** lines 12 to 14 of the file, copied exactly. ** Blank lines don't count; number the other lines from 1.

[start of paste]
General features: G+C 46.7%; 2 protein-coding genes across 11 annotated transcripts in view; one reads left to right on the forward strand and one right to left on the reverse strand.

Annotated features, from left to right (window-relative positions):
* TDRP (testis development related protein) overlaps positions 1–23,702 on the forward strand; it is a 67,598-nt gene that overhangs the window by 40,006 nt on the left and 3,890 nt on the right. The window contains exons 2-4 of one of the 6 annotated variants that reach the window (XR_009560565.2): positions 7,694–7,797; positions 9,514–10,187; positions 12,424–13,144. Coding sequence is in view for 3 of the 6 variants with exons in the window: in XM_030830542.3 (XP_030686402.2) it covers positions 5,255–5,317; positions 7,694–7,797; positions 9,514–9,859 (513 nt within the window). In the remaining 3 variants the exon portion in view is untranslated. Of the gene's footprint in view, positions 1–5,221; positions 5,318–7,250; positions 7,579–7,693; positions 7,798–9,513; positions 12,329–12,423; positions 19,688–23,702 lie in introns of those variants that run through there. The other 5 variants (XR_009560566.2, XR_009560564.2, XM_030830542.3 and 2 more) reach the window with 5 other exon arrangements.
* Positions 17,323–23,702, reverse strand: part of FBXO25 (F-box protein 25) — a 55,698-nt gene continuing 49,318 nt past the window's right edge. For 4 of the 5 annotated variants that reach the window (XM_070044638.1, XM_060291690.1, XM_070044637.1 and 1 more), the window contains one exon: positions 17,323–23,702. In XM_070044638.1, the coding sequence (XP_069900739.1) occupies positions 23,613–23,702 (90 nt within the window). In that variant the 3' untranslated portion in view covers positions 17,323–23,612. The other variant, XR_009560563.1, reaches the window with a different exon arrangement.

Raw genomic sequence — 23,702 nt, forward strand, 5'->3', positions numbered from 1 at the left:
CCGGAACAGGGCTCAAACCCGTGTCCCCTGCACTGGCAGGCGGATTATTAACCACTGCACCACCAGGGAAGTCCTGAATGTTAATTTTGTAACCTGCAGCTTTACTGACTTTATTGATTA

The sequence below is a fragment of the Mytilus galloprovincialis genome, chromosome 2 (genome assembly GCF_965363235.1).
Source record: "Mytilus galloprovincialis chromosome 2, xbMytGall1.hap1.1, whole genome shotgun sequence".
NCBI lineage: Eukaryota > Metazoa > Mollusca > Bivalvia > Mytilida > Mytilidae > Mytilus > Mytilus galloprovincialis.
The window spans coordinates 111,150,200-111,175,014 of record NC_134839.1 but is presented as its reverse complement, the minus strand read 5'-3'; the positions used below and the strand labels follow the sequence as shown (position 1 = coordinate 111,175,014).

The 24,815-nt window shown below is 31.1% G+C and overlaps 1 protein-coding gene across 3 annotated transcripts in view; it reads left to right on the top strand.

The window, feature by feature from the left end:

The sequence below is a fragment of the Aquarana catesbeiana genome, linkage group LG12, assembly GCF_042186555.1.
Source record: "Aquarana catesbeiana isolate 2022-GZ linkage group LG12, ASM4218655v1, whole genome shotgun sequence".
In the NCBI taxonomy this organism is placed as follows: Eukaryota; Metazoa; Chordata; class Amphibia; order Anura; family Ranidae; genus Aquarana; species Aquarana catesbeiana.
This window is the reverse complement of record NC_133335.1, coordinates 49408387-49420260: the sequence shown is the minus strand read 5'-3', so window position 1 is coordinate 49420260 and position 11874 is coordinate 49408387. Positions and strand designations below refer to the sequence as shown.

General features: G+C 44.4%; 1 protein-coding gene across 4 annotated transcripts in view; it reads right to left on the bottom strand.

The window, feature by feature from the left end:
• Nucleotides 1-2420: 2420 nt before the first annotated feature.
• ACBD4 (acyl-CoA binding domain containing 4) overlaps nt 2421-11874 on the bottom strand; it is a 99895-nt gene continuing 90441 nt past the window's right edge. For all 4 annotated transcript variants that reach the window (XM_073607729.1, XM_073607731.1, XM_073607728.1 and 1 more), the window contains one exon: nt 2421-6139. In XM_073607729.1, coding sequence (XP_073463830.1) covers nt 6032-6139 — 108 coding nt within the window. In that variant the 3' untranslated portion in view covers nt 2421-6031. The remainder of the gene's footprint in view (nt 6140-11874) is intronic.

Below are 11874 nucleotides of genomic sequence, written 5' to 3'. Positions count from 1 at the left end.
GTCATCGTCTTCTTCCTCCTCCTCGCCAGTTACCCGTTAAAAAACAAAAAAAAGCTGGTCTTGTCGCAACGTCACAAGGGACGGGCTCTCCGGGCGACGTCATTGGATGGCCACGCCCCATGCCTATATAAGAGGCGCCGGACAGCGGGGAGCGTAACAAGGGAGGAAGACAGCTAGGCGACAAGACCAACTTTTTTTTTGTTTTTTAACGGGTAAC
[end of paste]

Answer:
The window, feature by feature from the left end:

The sequence below is a fragment of the Aquarana catesbeiana genome, linkage group LG12, assembly GCF_042186555.1.
Source record: "Aquarana catesbeiana isolate 2022-GZ linkage group LG12, ASM4218655v1, whole genome shotgun sequence".